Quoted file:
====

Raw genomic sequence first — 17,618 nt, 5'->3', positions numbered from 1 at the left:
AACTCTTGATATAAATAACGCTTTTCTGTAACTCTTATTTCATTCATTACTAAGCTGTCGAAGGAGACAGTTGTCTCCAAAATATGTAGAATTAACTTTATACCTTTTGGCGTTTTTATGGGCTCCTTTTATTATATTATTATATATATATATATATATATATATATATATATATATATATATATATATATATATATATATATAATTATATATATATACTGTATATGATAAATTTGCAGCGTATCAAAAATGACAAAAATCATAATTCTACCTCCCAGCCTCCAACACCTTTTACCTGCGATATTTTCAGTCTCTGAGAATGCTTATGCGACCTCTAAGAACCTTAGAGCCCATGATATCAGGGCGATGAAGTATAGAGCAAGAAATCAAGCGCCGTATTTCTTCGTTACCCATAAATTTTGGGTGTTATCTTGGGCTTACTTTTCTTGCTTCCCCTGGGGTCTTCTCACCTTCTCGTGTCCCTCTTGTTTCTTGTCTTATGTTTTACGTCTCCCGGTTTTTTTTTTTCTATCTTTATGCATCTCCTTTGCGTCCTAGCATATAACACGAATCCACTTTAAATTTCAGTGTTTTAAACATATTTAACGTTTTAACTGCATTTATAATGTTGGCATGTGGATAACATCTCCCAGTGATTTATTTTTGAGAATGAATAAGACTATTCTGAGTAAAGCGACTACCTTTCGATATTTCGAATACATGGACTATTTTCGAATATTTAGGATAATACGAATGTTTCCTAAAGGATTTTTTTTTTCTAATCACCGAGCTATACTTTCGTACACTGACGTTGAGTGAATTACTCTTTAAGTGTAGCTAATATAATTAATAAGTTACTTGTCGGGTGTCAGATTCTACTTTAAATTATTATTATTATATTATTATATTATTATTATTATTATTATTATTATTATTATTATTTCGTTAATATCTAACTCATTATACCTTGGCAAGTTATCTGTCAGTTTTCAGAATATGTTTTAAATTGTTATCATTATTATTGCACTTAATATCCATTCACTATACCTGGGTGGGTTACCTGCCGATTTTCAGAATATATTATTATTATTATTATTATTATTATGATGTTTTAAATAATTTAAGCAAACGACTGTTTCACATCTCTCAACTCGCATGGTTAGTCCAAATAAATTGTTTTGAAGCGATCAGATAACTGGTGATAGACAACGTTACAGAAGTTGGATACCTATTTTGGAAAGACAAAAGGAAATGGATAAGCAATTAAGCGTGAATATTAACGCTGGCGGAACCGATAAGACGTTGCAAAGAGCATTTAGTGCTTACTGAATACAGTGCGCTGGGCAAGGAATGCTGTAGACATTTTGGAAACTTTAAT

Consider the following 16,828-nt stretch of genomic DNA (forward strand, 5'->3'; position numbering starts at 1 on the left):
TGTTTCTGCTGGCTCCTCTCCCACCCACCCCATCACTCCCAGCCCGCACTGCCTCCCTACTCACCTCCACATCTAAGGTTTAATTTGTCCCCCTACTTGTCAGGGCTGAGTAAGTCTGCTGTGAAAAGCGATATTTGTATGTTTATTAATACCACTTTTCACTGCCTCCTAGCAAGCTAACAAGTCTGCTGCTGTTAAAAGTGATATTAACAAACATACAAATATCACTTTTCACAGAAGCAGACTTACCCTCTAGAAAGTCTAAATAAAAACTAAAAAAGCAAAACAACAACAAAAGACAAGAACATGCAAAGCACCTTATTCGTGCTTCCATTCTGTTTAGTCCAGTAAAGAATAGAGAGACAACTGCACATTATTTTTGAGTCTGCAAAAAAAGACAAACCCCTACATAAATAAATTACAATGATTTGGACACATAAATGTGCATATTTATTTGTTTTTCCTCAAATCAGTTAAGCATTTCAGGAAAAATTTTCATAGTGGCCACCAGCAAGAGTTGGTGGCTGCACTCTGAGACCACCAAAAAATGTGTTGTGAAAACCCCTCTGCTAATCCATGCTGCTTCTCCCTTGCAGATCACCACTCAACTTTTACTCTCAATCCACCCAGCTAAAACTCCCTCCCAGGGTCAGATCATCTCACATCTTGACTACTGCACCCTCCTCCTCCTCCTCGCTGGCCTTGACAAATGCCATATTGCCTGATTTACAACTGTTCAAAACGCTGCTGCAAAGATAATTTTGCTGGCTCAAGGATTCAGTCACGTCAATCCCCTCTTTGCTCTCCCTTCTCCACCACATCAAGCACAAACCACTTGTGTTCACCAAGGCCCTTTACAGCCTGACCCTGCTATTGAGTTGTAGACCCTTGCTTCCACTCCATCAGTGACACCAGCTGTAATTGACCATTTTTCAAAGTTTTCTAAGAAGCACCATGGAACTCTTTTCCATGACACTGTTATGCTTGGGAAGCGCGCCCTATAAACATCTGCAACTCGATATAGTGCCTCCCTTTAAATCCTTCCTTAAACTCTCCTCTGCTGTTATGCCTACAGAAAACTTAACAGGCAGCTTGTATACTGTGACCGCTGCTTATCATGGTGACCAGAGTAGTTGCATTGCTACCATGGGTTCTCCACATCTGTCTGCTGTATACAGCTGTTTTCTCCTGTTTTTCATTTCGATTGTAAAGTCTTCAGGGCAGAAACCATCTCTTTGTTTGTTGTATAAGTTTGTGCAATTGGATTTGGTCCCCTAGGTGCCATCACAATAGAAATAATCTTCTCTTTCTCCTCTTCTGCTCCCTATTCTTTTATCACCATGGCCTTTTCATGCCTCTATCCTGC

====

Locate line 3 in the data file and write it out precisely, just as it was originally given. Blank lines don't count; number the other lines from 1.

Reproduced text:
Consider the following 16,828-nt stretch of genomic DNA (forward strand, 5'->3'; position numbering starts at 1 on the left):